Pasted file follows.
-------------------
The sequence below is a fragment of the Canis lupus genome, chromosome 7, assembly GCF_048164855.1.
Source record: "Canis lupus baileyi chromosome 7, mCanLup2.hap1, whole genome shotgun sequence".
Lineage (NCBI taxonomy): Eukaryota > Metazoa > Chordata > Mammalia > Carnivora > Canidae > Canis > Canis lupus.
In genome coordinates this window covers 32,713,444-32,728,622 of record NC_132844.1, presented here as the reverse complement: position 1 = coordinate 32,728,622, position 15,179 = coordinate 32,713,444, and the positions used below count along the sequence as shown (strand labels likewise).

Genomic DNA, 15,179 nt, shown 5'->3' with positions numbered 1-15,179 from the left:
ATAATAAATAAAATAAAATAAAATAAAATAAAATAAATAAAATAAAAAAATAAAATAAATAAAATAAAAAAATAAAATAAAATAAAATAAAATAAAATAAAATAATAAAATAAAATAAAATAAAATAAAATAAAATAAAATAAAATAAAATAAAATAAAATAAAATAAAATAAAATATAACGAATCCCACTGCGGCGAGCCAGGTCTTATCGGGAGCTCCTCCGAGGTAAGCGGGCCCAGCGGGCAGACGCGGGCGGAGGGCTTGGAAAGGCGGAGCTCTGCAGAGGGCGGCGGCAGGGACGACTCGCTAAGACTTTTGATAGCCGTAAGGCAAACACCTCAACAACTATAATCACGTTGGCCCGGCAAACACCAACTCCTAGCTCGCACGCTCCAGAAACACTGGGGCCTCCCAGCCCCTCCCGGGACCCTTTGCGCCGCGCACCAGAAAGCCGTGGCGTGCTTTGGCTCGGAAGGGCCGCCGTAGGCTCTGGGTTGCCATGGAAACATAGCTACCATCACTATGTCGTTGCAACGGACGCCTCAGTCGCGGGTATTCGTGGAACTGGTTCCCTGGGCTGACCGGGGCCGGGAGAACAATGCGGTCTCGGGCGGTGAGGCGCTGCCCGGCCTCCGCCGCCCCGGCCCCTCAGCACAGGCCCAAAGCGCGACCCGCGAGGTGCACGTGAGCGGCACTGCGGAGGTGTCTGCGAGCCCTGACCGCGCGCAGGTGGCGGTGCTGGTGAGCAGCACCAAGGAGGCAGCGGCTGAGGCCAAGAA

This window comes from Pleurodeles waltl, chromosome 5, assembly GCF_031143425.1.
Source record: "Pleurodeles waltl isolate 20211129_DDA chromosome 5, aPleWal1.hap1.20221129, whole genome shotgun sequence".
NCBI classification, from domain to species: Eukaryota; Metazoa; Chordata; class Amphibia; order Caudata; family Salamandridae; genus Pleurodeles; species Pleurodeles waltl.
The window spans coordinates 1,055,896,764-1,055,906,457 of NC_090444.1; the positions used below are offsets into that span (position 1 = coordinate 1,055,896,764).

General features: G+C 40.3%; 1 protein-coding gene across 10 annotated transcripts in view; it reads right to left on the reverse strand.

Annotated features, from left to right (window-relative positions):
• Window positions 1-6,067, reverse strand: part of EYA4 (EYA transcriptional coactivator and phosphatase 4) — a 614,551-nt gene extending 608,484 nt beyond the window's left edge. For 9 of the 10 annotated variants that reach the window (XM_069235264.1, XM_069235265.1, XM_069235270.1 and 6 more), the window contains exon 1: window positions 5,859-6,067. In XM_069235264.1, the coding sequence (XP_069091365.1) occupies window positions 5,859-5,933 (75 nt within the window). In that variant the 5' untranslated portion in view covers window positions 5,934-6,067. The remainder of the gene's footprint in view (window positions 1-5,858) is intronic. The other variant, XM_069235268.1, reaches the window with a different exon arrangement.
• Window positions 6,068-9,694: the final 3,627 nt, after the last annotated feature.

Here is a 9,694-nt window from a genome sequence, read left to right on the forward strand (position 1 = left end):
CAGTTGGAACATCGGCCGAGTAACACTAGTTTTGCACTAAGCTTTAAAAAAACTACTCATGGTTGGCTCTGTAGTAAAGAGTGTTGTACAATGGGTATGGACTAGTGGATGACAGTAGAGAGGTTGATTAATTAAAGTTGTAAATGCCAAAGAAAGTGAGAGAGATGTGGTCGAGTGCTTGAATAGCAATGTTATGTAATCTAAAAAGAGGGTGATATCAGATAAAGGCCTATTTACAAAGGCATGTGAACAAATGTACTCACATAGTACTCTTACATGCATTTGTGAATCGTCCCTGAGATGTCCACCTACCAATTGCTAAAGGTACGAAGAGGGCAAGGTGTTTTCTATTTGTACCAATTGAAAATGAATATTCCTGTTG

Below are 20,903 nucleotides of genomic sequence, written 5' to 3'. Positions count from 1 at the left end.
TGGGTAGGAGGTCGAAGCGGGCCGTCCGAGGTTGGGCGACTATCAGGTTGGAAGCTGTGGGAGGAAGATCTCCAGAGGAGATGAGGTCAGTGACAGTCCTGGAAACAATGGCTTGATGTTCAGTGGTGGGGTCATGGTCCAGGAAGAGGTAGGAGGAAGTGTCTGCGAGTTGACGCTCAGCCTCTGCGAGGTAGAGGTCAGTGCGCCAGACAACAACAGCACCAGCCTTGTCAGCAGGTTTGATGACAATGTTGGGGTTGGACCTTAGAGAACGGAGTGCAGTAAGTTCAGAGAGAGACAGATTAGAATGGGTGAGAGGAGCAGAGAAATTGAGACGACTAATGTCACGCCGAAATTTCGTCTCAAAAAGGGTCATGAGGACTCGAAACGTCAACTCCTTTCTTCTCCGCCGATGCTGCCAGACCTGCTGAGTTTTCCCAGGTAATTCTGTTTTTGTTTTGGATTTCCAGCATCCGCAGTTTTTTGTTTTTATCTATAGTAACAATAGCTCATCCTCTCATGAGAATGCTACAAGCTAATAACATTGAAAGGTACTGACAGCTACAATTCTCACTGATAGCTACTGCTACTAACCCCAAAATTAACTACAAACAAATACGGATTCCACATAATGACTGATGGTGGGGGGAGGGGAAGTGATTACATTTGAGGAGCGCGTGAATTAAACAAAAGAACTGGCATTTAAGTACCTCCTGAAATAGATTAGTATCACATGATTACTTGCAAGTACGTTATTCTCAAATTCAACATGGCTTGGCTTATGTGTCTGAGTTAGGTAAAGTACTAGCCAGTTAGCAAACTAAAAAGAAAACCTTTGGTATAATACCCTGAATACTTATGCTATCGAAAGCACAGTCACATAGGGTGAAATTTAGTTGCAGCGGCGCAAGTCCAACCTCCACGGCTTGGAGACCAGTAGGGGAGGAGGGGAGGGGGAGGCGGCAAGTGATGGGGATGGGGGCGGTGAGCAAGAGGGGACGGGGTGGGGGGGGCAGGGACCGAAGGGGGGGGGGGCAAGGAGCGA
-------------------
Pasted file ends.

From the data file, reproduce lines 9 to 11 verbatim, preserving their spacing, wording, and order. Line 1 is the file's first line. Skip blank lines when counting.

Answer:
NCBI classification, from domain to species: Eukaryota; Metazoa; Chordata; class Amphibia; order Caudata; family Salamandridae; genus Pleurodeles; species Pleurodeles waltl.
The window spans coordinates 1,055,896,764-1,055,906,457 of NC_090444.1; the positions used below are offsets into that span (position 1 = coordinate 1,055,896,764).

General features: G+C 40.3%; 1 protein-coding gene across 10 annotated transcripts in view; it reads right to left on the reverse strand.